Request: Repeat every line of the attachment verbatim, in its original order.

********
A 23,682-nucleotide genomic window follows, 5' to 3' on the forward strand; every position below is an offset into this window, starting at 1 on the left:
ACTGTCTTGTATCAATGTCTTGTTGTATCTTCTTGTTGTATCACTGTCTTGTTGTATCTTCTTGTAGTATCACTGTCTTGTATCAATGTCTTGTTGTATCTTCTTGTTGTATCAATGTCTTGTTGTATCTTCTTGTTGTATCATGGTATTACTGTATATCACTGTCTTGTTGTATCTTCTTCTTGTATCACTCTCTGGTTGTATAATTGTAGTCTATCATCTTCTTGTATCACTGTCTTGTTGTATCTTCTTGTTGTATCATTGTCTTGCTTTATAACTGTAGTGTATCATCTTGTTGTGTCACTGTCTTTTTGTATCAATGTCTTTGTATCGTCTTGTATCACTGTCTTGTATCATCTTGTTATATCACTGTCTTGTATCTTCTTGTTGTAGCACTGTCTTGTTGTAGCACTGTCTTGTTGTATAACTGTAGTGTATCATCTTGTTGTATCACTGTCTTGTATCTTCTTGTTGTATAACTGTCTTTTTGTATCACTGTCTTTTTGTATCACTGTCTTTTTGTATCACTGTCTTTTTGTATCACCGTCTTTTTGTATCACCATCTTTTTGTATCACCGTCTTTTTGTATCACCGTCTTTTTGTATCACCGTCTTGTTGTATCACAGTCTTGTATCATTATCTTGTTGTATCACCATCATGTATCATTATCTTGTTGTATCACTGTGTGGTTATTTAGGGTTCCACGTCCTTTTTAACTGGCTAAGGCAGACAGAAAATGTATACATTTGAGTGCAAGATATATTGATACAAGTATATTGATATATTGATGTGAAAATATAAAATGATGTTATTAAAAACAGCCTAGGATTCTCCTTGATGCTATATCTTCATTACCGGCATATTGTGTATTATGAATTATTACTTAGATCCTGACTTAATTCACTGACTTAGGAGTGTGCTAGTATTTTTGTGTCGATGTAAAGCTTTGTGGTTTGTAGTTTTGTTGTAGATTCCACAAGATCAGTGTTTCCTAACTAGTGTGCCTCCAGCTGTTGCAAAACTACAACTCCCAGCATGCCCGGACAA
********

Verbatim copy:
A 23,682-nucleotide genomic window follows, 5' to 3' on the forward strand; every position below is an offset into this window, starting at 1 on the left:
ACTGTCTTGTATCAATGTCTTGTTGTATCTTCTTGTTGTATCACTGTCTTGTTGTATCTTCTTGTAGTATCACTGTCTTGTATCAATGTCTTGTTGTATCTTCTTGTTGTATCAATGTCTTGTTGTATCTTCTTGTTGTATCATGGTATTACTGTATATCACTGTCTTGTTGTATCTTCTTCTTGTATCACTCTCTGGTTGTATAATTGTAGTCTATCATCTTCTTGTATCACTGTCTTGTTGTATCTTCTTGTTGTATCATTGTCTTGCTTTATAACTGTAGTGTATCATCTTGTTGTGTCACTGTCTTTTTGTATCAATGTCTTTGTATCGTCTTGTATCACTGTCTTGTATCATCTTGTTATATCACTGTCTTGTATCTTCTTGTTGTAGCACTGTCTTGTTGTAGCACTGTCTTGTTGTATAACTGTAGTGTATCATCTTGTTGTATCACTGTCTTGTATCTTCTTGTTGTATAACTGTCTTTTTGTATCACTGTCTTTTTGTATCACTGTCTTTTTGTATCACTGTCTTTTTGTATCACCGTCTTTTTGTATCACCATCTTTTTGTATCACCGTCTTTTTGTATCACCGTCTTTTTGTATCACCGTCTTGTTGTATCACAGTCTTGTATCATTATCTTGTTGTATCACCATCATGTATCATTATCTTGTTGTATCACTGTGTGGTTATTTAGGGTTCCACGTCCTTTTTAACTGGCTAAGGCAGACAGAAAATGTATACATTTGAGTGCAAGATATATTGATACAAGTATATTGATATATTGATGTGAAAATATAAAATGATGTTATTAAAAACAGCCTAGGATTCTCCTTGATGCTATATCTTCATTACCGGCATATTGTGTATTATGAATTATTACTTAGATCCTGACTTAATTCACTGACTTAGGAGTGTGCTAGTATTTTTGTGTCGATGTAAAGCTTTGTGGTTTGTAGTTTTGTTGTAGATTCCACAAGATCAGTGTTTCCTAACTAGTGTGCCTCCAGCTGTTGCAAAACTACAACTCCCAGCATGCCCGGACAA